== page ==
“Here, put these on.” I tossed her the clothes, and began fishing around in my dresser drawer for a pair of socks.

     I straightened up with the socks in one hand just as she dropped her wet blouse on the floor and began unbuttoning her soaked, denim jeans.  Her shoes and socks were already off.

     “Heellooo,” I said, nonplussed to see this statuesque beauty standing in front of me clad in a tiny white bra and unbuttoned trousers.

     “You’re blushing.”  She stepped out of the pants and faced me, hands on narrow hips.

     “I should think so.”  My cheeks burned as I fumbled for a response. “I didn’t expect to find my best friend’s wife undressing in my bedroom.”

      “It’s been a few years since you’ve had a woman in the house,” she said playfully as she grabbed the sweats and covered her exposed upper torso. “Sorry, but you know models are used to changing in front of people.  Now quit gawking and see if you can’t rustle up something hot to drink.”  She smiled coyly, but had an unsettling twinkle in her eye.  No doubt a whiplash reaction to the earlier grief.

     When Nikki came out of my bedroom she was fully clothed and seemed all business as she brought up the real reason for her visit.

     “I need your help.  This Detective Graziano guy keeps asking questions about Alan and me. About our relationship. Why wasn’t I home the night he died? Was I faithful to Alan? Was he faithful to me? Do I know why he was killed?  He goes on and on. Last night he implied you were somehow involved in Alan’s murder and then wondered if I was. He scares me.  He’s an evil man. I don’t know what to do. I hate him.”

     “I know. He’s a jerk, slinging around innuendo instead of doing a decent investigation. Don’t worry about Graziano for now.  He’s just stirring the pot, waiting to see what or who rises to the top.” 

     I handed her a mug of hot chocolate and sat next to her on the worn sofa.  “Maybe it was a break-in.  A robbery that Alan walked in on.”   

      “Nothing was stolen as far as I can tell.  That detective followed me through each room of the house while I looked for anything out of place or missing. The police didn’t find any sign of forced entry.  No broken windows or jammed locks. Nothing.”  She held the mug with both hands and took another sip. “They think Alan may have known the killer and let the killer in the door himself.  It’s all so awful.  This wasn’t supposed to happen.  We were planning to start our family. Alan was so excited.”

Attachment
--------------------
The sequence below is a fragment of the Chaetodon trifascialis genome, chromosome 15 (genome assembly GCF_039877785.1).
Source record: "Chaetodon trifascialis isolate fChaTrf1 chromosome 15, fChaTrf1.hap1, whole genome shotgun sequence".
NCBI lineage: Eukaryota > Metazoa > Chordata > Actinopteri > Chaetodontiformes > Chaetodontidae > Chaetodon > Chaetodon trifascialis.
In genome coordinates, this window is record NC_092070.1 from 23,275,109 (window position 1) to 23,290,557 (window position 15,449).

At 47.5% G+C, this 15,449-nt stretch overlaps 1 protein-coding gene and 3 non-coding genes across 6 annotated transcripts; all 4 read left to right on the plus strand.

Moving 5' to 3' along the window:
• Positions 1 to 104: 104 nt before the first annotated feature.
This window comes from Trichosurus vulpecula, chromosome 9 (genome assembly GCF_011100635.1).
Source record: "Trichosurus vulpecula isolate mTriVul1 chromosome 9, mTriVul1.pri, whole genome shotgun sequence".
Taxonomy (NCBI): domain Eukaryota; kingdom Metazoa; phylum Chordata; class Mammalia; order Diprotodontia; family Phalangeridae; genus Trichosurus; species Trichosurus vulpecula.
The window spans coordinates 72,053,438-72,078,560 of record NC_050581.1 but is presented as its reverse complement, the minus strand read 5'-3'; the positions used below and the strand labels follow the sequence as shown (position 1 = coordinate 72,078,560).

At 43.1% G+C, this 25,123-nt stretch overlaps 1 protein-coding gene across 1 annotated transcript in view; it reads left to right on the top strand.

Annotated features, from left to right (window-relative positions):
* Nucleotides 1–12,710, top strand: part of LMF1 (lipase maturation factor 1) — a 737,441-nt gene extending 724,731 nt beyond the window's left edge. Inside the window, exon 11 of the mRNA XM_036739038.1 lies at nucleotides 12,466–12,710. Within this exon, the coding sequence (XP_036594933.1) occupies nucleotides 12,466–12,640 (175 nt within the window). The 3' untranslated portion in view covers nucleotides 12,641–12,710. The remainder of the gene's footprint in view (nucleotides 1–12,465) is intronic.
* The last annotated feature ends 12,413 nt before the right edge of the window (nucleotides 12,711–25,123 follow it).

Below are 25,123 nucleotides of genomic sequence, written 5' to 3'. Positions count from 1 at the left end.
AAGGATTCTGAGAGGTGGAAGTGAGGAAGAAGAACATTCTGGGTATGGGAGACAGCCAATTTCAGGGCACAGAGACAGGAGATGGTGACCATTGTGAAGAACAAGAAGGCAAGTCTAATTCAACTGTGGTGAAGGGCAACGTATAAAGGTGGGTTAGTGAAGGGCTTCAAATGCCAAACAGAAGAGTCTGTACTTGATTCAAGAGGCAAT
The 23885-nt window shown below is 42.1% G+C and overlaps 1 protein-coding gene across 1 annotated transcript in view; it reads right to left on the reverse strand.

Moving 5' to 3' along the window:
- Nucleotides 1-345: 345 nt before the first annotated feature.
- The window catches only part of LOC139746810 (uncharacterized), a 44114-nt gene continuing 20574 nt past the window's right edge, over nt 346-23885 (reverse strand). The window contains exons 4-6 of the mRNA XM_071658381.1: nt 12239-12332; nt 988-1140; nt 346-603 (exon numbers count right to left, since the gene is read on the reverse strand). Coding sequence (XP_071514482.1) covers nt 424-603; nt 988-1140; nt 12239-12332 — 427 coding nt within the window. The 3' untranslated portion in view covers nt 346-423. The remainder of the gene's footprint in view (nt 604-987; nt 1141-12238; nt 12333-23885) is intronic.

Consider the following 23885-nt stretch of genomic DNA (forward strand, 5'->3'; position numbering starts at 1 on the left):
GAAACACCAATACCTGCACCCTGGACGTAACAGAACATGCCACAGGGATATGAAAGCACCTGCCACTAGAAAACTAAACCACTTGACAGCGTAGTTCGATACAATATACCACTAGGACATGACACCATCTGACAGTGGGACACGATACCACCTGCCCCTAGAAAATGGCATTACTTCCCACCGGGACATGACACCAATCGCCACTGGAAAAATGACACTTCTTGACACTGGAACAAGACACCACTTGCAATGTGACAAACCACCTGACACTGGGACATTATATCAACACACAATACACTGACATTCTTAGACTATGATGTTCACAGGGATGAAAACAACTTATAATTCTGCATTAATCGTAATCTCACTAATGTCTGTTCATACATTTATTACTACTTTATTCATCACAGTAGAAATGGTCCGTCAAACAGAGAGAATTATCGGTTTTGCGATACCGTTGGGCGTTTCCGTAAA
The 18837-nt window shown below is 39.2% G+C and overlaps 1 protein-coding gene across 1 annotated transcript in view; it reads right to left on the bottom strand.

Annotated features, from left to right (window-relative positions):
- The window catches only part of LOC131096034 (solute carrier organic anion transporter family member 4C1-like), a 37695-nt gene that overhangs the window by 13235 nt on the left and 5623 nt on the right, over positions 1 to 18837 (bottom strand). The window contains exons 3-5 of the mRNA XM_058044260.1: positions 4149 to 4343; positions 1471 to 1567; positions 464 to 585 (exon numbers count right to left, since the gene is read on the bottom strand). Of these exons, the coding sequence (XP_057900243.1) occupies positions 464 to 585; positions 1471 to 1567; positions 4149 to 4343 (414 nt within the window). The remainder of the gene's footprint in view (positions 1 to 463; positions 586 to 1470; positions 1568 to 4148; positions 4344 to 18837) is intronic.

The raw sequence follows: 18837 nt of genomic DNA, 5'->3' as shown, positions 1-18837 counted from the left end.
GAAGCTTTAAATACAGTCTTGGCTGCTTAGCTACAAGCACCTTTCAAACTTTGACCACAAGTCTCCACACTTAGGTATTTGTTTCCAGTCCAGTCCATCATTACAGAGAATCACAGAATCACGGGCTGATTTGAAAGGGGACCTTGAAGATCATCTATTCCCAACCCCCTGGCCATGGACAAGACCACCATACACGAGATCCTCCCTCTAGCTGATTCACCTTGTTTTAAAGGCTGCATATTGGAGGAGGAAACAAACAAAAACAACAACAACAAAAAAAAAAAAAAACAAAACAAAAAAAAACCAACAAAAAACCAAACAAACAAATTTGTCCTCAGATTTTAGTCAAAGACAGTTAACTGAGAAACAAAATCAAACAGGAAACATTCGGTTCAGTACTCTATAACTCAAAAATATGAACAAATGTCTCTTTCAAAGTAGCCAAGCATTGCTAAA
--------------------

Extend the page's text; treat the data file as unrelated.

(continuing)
“He had everything to live for. It’s a terrible shame.”

     “He must have been thrilled to finally reach the number one ranking. He was the most competitive, goal oriented person I knew.”

     “Oh, believe me, he followed the rankings. It was important to him to be number one. Personally, I think he put too much stress on himself getting there.  He’d been staying out on the road a little longer, playing in more tournaments without a break.  It became a grind. He seemed to be stressing all the time. I tried to talk about it, but he was evasive and changed the subject.”  She took another gulp from the steamy mug and said, “I miss him so much I ache.”

     “How can I help?  Need help with the funeral arrangements?”

     “My dad’s helping me.  We’ll get it worked out. That reminds me. We’d like you to be a pallbearer.”

     “I’d be honored.”

     “Another thing. Kitry called me to express her condolences.  She was sweet.  She’ll be at the funeral Wednesday. I know that’ll be awkward for you, but she was our friend, too, and I wouldn’t think of keeping her from paying her respects to Alan.” 

     “No problem. I’ve got bigger issues right now.  I haven’t thought about her twice since she left,”  I said with as much nonchalance as I could muster.

     “Yeah, right.”

      We said our good-byes, feeling better for the crying time.  My mind, however, was in crisis mode at the news that Kitry would be at the funeral.  I’d studiously avoided being in the same city as Kitry, much less the same room.  The thought of seeing her and having to share social conversation with her distressed me.  I knew that sooner or later our paths would inevitably cross. It was just that in my daydreams Kitry would be looking longingly across the room at me, the tour’s number one player, with the tour's most beautiful girlfriend on my arm.  Unfortunately, I hadn’t earned my first dollar on the tour and not only did I not have a girlfriend, I hadn’t been on a date in months.  On the other hand, she was traveling with the tour’s hottest player, Troy Phalon.